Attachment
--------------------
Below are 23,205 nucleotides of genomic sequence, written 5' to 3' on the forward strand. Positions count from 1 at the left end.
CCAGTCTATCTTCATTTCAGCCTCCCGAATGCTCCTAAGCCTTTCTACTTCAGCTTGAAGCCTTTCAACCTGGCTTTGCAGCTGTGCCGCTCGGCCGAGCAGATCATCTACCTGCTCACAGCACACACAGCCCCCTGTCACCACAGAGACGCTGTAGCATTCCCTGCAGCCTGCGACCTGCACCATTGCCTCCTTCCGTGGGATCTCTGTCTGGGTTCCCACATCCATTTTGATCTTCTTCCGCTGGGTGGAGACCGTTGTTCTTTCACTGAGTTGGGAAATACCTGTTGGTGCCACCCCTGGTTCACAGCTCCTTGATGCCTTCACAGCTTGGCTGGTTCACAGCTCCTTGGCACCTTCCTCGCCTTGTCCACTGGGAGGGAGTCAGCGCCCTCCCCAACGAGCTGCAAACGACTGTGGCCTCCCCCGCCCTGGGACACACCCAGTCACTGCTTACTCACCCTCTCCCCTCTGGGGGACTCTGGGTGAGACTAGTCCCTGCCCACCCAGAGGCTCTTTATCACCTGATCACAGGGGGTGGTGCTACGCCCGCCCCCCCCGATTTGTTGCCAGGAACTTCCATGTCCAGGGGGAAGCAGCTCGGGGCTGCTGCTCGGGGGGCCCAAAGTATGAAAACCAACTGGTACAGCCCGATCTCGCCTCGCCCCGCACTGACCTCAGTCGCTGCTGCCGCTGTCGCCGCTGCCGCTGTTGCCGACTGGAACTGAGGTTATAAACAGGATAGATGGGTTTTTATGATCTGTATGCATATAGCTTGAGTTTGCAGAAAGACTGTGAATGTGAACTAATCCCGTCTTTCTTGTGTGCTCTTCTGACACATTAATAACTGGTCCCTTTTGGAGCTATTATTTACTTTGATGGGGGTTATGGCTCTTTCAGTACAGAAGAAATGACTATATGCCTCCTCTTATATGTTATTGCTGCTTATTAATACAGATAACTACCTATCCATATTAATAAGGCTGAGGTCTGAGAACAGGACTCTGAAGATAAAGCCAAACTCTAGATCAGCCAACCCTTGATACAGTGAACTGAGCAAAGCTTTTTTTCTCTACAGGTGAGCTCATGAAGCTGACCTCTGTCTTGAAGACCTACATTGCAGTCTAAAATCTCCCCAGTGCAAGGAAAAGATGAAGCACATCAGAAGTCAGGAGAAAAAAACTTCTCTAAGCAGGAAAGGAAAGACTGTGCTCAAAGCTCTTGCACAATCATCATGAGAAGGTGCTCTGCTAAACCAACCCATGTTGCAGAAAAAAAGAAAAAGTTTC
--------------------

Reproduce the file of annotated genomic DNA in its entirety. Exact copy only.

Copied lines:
Below are 23,205 nucleotides of genomic sequence, written 5' to 3' on the forward strand. Positions count from 1 at the left end.
CCAGTCTATCTTCATTTCAGCCTCCCGAATGCTCCTAAGCCTTTCTACTTCAGCTTGAAGCCTTTCAACCTGGCTTTGCAGCTGTGCCGCTCGGCCGAGCAGATCATCTACCTGCTCACAGCACACACAGCCCCCTGTCACCACAGAGACGCTGTAGCATTCCCTGCAGCCTGCGACCTGCACCATTGCCTCCTTCCGTGGGATCTCTGTCTGGGTTCCCACATCCATTTTGATCTTCTTCCGCTGGGTGGAGACCGTTGTTCTTTCACTGAGTTGGGAAATACCTGTTGGTGCCACCCCTGGTTCACAGCTCCTTGATGCCTTCACAGCTTGGCTGGTTCACAGCTCCTTGGCACCTTCCTCGCCTTGTCCACTGGGAGGGAGTCAGCGCCCTCCCCAACGAGCTGCAAACGACTGTGGCCTCCCCCGCCCTGGGACACACCCAGTCACTGCTTACTCACCCTCTCCCCTCTGGGGGACTCTGGGTGAGACTAGTCCCTGCCCACCCAGAGGCTCTTTATCACCTGATCACAGGGGGTGGTGCTACGCCCGCCCCCCCCGATTTGTTGCCAGGAACTTCCATGTCCAGGGGGAAGCAGCTCGGGGCTGCTGCTCGGGGGGCCCAAAGTATGAAAACCAACTGGTACAGCCCGATCTCGCCTCGCCCCGCACTGACCTCAGTCGCTGCTGCCGCTGTCGCCGCTGCCGCTGTTGCCGACTGGAACTGAGGTTATAAACAGGATAGATGGGTTTTTATGATCTGTATGCATATAGCTTGAGTTTGCAGAAAGACTGTGAATGTGAACTAATCCCGTCTTTCTTGTGTGCTCTTCTGACACATTAATAACTGGTCCCTTTTGGAGCTATTATTTACTTTGATGGGGGTTATGGCTCTTTCAGTACAGAAGAAATGACTATATGCCTCCTCTTATATGTTATTGCTGCTTATTAATACAGATAACTACCTATCCATATTAATAAGGCTGAGGTCTGAGAACAGGACTCTGAAGATAAAGCCAAACTCTAGATCAGCCAACCCTTGATACAGTGAACTGAGCAAAGCTTTTTTTCTCTACAGGTGAGCTCATGAAGCTGACCTCTGTCTTGAAGACCTACATTGCAGTCTAAAATCTCCCCAGTGCAAGGAAAAGATGAAGCACATCAGAAGTCAGGAGAAAAAAACTTCTCTAAGCAGGAAAGGAAAGACTGTGCTCAAAGCTCTTGCACAATCATCATGAGAAGGTGCTCTGCTAAACCAACCCATGTTGCAGAAAAAAAGAAAAAGTTTC